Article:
An outbreak of yellow fever, an acute viral haemorrhagic disease transmitted by infected mosquitoes, has hit the Democratic Republic of Congo. A total of 67 cases with five deaths have been confirmed in three provinces while another 1,000 are being monitored, Felix Kabange, the country’s health minister said. He also said that seven of the proven cases had originated in DRC while 60 were imported from Angola.
The outbreak has raised alarm among global health officials because the stockpile of vaccinations has already been badly depleted by the Angola outbreak and others in Uganda and neighbouring Congo Brazzaville. The current method for creating new vaccines, in chicken eggs, takes up to a year. There are fears that the virus could spread rapidly in the DRC’s densely-packed capital of Kinshasa, which has a population of 12 million with poorly-resourced and staffed hospitals. It comes at a time when mineral-rich Congo is in a violent protest over the controversial third term of the president.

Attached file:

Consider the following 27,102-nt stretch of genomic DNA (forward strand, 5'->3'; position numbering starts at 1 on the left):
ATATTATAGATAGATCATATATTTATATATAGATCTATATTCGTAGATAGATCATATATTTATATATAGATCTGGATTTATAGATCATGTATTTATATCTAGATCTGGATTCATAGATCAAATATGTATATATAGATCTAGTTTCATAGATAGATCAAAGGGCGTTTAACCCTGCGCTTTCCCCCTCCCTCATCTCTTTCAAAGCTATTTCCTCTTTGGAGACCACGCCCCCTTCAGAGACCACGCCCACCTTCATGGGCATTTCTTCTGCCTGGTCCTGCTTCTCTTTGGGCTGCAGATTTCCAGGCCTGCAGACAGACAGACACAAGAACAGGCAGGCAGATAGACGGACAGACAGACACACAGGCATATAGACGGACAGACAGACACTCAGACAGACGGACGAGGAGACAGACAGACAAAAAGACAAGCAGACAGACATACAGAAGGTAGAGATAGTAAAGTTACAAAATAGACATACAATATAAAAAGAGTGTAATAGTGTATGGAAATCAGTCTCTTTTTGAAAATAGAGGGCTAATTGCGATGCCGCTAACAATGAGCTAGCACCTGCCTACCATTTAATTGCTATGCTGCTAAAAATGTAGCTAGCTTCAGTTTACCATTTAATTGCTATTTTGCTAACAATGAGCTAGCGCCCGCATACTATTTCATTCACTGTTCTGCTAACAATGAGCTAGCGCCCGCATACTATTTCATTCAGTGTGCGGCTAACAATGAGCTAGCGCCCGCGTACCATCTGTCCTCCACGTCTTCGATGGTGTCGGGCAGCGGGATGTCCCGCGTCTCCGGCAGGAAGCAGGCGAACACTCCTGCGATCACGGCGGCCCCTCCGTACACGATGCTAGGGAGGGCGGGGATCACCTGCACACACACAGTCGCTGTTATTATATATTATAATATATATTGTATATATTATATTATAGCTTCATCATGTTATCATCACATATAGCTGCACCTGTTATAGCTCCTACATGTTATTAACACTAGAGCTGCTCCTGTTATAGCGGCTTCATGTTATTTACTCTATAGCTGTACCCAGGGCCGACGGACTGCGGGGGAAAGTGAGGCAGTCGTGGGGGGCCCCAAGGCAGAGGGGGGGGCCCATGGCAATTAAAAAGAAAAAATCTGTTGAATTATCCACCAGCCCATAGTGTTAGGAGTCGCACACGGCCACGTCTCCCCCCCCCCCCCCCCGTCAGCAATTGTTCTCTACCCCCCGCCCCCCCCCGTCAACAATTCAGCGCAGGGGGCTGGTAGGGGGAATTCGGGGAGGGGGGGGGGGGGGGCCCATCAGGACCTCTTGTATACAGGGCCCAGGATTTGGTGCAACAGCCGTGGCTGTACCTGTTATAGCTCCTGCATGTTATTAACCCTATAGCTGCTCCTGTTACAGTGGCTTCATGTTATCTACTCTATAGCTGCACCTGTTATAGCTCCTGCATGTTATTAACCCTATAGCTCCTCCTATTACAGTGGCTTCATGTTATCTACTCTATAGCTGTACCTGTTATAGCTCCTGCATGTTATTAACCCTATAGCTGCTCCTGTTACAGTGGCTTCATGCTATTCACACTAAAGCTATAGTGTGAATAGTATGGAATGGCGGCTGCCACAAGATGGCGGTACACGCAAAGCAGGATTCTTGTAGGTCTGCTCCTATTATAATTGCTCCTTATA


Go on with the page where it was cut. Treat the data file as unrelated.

The virus, which is endemic in tropical areas of Africa, Central and South America re-surfaced in Angola in December 2015, killing more than 300 people in the country and infecting another 2,267. Julie Hall, health director for the International Federation of Red Cross and Red Crescent Societies, urged international agencies and donors to react early to stave off another outbreak on the scale of Ebola, which killed more than 10,000 people in West Africa between 2013 and 2015.
Good supportive treatment in hospitals improves survival rates. There is currently no specific anti-viral drug for yellow fever.